Whither To, Canada?

Whither To, Canada?

In October 2011, the Canadian Soccer Association (CSA) commissioned Rethink to study and report back on the viability of a new men’s professional football league. Headed by former Canadian youth and national team player James Easton, the project was split into two phases. In phase I, we collected information on previous failed Canadian leagues, studied leagues in markets similar to Canada, and consulted with stakeholders at all levels of the game to gather information and possible design features for a new Canadian league. After analyzing and synthesizing our data we were able to identify four options, two of which we recommended to the CSA for further study in phase II of the project. In April 2012, after a four-month period of review, we received confirmation from the CSA that the Association was in full agreement with our recommendations from phase I and approval to move forward with phase II of the project. The summary report, which can be viewed below, is a précis of our findings and recommendations from both phases of the study.

52 Matches

52 Matches

The most recent effort to introduce professional football into the North American mainstream is MLS. After a challenging beginning, the league has since been able to establish a foothold in the region’s professional sport space. Given football’s tumultuous past in the U.S. and Canada, however, MLS’s continued ascendancy is far from assured. In an effort to support the league’s future potential and to better serve an increasingly sophisticated and demanding football public, MLS commissioned Rethink, along with a select number of other commentators, to examine the level of play during the 2010 regular season. The goal was to identify existing strengths to ensure they are perpetuated, while also looking for ways to improve the league’s overall appeal and spectacle. Rethink's findings were instrumental in MLS adopting the use of vanishing spray to mark the place where the ball and the defensive wall should be located on free kicks, and the league walking back its decision to do away completely with the minimum Canadian player quota for its Canadian teams. A summary of the observations and recommendations contained in our full report, "A Review In 52 Matches," can be read below.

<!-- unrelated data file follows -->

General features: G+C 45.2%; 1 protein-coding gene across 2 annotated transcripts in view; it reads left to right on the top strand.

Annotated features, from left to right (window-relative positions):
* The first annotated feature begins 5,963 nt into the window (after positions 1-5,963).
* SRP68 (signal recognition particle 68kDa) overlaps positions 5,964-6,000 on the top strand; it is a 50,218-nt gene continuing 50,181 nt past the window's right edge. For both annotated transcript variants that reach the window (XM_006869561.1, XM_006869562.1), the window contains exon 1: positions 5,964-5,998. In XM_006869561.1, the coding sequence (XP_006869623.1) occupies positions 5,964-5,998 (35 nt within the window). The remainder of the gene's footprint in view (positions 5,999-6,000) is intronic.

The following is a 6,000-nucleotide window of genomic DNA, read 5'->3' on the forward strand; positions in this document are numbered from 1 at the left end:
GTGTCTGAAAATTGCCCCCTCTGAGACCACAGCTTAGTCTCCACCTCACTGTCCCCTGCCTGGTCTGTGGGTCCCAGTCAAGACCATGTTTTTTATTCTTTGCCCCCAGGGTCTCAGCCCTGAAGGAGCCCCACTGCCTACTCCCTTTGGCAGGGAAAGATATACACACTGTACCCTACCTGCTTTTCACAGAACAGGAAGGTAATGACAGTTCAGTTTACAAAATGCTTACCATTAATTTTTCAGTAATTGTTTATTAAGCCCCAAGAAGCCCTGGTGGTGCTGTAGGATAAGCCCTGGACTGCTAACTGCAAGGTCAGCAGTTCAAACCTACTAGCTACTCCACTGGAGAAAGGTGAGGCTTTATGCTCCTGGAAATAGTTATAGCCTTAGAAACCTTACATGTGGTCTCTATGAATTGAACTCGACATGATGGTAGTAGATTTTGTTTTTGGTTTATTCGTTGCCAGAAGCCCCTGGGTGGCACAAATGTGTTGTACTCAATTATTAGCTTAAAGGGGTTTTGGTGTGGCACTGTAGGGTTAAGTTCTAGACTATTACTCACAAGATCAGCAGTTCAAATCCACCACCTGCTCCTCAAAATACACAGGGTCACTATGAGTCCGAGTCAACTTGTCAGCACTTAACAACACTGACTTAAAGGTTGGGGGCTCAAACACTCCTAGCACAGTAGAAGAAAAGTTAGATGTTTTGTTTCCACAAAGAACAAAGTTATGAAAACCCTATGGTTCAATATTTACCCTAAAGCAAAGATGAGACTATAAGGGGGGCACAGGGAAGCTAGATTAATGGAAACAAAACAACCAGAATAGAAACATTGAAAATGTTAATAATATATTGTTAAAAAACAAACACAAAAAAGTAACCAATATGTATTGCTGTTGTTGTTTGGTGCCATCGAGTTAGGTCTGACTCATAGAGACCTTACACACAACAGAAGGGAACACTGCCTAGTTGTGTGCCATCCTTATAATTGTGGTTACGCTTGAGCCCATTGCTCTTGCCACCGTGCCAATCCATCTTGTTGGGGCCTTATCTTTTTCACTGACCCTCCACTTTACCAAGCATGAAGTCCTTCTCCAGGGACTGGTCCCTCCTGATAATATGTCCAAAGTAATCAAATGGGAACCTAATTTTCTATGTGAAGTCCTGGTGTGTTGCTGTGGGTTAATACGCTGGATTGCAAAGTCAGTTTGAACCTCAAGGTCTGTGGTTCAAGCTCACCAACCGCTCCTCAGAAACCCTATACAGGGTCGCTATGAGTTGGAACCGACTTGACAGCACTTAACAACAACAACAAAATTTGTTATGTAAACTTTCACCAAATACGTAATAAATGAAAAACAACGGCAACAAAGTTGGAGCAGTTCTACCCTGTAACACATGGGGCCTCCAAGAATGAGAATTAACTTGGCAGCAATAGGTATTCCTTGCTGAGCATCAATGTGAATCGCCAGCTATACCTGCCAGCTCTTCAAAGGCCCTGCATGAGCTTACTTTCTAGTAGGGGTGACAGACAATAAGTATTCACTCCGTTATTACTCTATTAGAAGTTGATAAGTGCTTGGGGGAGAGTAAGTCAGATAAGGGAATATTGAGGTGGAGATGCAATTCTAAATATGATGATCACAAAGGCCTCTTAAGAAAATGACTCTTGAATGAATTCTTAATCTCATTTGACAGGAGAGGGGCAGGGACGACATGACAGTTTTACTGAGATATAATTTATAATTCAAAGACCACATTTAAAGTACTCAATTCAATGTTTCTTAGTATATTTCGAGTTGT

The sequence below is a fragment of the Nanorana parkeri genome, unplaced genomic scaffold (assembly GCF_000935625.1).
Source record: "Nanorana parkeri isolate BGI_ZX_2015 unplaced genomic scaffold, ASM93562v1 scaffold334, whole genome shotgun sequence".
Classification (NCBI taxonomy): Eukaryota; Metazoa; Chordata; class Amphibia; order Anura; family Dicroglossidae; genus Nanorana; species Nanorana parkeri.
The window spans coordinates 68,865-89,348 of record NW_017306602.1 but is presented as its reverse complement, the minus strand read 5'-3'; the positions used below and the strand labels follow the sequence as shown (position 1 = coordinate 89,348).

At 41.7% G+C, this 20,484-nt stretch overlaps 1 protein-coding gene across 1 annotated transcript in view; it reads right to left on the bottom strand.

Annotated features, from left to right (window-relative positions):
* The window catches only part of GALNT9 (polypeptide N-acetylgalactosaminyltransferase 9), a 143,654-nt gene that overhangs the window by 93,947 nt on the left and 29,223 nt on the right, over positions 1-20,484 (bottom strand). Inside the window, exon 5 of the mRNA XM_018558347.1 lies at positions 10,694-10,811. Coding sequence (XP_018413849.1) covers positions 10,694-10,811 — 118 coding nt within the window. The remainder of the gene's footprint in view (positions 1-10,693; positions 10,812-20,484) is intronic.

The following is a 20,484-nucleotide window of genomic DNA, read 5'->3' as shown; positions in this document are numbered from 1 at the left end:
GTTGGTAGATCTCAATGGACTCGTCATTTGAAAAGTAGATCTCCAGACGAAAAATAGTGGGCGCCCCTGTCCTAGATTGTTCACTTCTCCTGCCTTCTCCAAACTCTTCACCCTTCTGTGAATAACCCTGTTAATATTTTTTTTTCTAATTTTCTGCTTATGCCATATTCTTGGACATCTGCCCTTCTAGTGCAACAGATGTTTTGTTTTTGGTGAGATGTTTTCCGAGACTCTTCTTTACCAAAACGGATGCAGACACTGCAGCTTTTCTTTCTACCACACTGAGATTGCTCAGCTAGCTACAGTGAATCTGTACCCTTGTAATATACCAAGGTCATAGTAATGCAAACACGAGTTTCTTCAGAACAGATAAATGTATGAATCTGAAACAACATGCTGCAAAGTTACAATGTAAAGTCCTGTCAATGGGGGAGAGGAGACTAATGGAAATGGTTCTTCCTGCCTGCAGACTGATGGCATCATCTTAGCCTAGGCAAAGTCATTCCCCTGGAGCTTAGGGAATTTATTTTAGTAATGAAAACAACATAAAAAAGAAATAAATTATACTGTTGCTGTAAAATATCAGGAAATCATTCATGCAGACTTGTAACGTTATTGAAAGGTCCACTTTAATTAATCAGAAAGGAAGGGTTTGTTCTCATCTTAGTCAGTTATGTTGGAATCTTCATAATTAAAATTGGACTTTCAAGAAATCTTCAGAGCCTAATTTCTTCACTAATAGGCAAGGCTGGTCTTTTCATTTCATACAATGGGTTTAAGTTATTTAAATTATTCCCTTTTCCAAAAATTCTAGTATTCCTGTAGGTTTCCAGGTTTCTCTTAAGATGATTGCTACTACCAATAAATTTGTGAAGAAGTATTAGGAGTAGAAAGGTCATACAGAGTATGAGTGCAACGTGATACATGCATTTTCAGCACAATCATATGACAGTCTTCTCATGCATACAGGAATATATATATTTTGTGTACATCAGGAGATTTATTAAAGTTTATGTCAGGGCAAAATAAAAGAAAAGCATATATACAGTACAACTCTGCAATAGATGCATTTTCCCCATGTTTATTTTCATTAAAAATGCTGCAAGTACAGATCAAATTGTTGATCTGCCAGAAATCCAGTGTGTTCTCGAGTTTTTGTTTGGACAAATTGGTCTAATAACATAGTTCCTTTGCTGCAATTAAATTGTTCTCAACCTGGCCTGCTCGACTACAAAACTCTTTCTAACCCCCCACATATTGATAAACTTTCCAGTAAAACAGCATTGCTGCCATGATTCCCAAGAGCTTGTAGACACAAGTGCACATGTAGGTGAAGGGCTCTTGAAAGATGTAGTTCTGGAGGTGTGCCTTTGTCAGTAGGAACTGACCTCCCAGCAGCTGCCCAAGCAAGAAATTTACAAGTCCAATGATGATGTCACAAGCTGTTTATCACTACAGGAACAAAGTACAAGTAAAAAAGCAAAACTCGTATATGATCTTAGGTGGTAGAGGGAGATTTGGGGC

Worth Shooting For?

Worth Shooting For?

The San Jose Earthquakes is one of Major League Soccer’s original ten founding teams. At the end of 2009 season, the Earthquakes announced their intentions to build a new scalable 18,000 SSS on 14-acres of land near San Jose International Airport. The new stadium, which is estimated to cost between $50-$60 million, is to be built using a mix of private equity and debt financing. Before committing the significant resources needed to begin construction, the Earthquakes engaged Rethink to conduct a review and evaluation of existing SSS projects within MLS. Specifically, the Earthquakes wanted to know whether the purported benefits of developing a SSS that were forecast prior to construction of other MLS stadia had translated through to the bottom-line performance of the clubs and resulted in an uptick in franchise values in the season(s) following their completion.

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Long Range Goals

Long Range Goals

The statistics on aboriginal unemployment, poverty, health status and family breakdown are well documented. There are no quick fix solutions; however, studies have shown that sport can play a positive role in helping transform a community, even in the face of these societal scourges. Rethink worked with the Lil’wat First Nation to jump-start the community’s youth football program and to develop a cultural and football trip to the United Kingdom in 2006. To be eligible to go, the young players first had to pledge to stay in school, not use drugs or alcohol, and to learn the traditional language, stories and songs of the Lil’wat people. For the majority of the group, it was their first time on an airplane. Many of those who went on the trip have since gone on to become leaders in the community. Rethink will be conducting a similar tour in the upcoming year, and is now in negations with a U.S. production company to develop a documentary about the trip and its impact on the community.